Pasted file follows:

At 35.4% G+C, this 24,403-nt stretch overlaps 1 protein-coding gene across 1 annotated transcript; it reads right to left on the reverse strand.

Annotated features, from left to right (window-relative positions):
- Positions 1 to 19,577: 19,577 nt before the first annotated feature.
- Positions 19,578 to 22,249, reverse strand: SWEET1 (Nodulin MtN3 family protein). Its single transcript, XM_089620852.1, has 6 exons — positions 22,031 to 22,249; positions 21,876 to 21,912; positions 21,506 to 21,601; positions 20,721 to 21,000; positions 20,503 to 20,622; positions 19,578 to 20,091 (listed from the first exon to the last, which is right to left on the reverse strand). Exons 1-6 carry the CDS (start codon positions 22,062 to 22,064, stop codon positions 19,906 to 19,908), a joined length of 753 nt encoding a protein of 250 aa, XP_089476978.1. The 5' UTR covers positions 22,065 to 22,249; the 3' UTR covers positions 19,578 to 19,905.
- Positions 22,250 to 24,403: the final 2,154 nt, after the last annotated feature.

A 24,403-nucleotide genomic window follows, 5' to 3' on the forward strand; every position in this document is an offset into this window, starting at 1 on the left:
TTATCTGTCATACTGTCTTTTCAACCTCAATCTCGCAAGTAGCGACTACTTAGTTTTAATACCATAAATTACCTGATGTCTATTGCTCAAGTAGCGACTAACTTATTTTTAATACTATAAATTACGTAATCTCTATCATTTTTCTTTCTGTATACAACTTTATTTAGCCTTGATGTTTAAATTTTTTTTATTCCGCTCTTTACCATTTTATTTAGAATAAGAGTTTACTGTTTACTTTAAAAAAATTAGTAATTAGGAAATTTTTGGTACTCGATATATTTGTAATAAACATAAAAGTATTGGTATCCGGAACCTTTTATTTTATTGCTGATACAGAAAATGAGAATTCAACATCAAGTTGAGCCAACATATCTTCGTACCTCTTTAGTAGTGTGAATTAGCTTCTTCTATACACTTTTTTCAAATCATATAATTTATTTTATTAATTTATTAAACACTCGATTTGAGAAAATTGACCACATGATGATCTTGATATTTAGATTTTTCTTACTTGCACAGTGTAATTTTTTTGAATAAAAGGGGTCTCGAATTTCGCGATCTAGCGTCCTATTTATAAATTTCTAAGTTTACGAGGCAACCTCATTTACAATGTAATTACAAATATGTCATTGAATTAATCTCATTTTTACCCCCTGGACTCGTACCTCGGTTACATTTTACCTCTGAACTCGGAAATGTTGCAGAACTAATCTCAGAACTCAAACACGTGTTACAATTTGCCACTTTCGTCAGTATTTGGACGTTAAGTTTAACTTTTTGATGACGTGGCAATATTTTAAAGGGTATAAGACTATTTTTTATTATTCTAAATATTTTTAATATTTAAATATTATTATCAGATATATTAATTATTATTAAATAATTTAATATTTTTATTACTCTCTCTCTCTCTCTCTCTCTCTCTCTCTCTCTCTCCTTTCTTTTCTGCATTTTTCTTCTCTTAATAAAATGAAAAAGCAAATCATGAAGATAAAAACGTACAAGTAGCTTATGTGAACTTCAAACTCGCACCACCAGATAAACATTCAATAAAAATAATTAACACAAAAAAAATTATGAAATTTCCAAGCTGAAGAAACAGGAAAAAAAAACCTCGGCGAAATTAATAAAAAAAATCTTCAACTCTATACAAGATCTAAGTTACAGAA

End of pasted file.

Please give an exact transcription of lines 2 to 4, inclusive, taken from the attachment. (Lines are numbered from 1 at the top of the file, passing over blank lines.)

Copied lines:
Annotated features, from left to right (window-relative positions):
- Positions 1 to 19,577: 19,577 nt before the first annotated feature.
- Positions 19,578 to 22,249, reverse strand: SWEET1 (Nodulin MtN3 family protein). Its single transcript, XM_089620852.1, has 6 exons — positions 22,031 to 22,249; positions 21,876 to 21,912; positions 21,506 to 21,601; positions 20,721 to 21,000; positions 20,503 to 20,622; positions 19,578 to 20,091 (listed from the first exon to the last, which is right to left on the reverse strand). Exons 1-6 carry the CDS (start codon positions 22,062 to 22,064, stop codon positions 19,906 to 19,908), a joined length of 753 nt encoding a protein of 250 aa, XP_089476978.1. The 5' UTR covers positions 22,065 to 22,249; the 3' UTR covers positions 19,578 to 19,905.